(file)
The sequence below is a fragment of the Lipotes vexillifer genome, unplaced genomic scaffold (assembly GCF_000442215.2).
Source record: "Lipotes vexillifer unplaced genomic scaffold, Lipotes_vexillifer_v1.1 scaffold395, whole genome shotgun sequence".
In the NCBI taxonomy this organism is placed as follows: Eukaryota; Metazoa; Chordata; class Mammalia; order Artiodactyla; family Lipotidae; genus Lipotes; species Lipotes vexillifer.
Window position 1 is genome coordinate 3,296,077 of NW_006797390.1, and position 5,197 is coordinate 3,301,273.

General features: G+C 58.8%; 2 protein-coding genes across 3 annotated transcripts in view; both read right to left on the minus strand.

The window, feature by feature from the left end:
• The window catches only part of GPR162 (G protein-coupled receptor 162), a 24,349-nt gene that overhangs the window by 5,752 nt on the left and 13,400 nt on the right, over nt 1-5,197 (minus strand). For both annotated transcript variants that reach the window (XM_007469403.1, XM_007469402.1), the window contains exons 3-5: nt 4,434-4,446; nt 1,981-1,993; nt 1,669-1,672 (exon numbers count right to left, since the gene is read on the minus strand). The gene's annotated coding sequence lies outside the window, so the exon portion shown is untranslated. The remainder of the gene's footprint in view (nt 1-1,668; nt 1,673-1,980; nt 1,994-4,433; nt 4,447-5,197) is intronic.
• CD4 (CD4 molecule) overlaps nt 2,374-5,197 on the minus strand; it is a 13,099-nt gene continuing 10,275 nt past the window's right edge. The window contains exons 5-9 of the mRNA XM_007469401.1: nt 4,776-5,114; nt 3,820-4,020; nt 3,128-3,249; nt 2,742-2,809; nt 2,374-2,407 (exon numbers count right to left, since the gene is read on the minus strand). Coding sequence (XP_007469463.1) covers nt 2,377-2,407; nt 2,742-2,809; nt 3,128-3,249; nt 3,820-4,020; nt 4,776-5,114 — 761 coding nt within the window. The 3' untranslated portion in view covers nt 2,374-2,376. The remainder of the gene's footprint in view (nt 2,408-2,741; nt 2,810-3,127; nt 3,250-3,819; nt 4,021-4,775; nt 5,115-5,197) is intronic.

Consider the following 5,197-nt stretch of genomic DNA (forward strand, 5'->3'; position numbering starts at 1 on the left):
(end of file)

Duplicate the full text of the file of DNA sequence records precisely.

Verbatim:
The sequence below is a fragment of the Lipotes vexillifer genome, unplaced genomic scaffold (assembly GCF_000442215.2).
Source record: "Lipotes vexillifer unplaced genomic scaffold, Lipotes_vexillifer_v1.1 scaffold395, whole genome shotgun sequence".
In the NCBI taxonomy this organism is placed as follows: Eukaryota; Metazoa; Chordata; class Mammalia; order Artiodactyla; family Lipotidae; genus Lipotes; species Lipotes vexillifer.
Window position 1 is genome coordinate 3,296,077 of NW_006797390.1, and position 5,197 is coordinate 3,301,273.

General features: G+C 58.8%; 2 protein-coding genes across 3 annotated transcripts in view; both read right to left on the minus strand.

The window, feature by feature from the left end:
• The window catches only part of GPR162 (G protein-coupled receptor 162), a 24,349-nt gene that overhangs the window by 5,752 nt on the left and 13,400 nt on the right, over nt 1-5,197 (minus strand). For both annotated transcript variants that reach the window (XM_007469403.1, XM_007469402.1), the window contains exons 3-5: nt 4,434-4,446; nt 1,981-1,993; nt 1,669-1,672 (exon numbers count right to left, since the gene is read on the minus strand). The gene's annotated coding sequence lies outside the window, so the exon portion shown is untranslated. The remainder of the gene's footprint in view (nt 1-1,668; nt 1,673-1,980; nt 1,994-4,433; nt 4,447-5,197) is intronic.
• CD4 (CD4 molecule) overlaps nt 2,374-5,197 on the minus strand; it is a 13,099-nt gene continuing 10,275 nt past the window's right edge. The window contains exons 5-9 of the mRNA XM_007469401.1: nt 4,776-5,114; nt 3,820-4,020; nt 3,128-3,249; nt 2,742-2,809; nt 2,374-2,407 (exon numbers count right to left, since the gene is read on the minus strand). Coding sequence (XP_007469463.1) covers nt 2,377-2,407; nt 2,742-2,809; nt 3,128-3,249; nt 3,820-4,020; nt 4,776-5,114 — 761 coding nt within the window. The 3' untranslated portion in view covers nt 2,374-2,376. The remainder of the gene's footprint in view (nt 2,408-2,741; nt 2,810-3,127; nt 3,250-3,819; nt 4,021-4,775; nt 5,115-5,197) is intronic.

Consider the following 5,197-nt stretch of genomic DNA (forward strand, 5'->3'; position numbering starts at 1 on the left):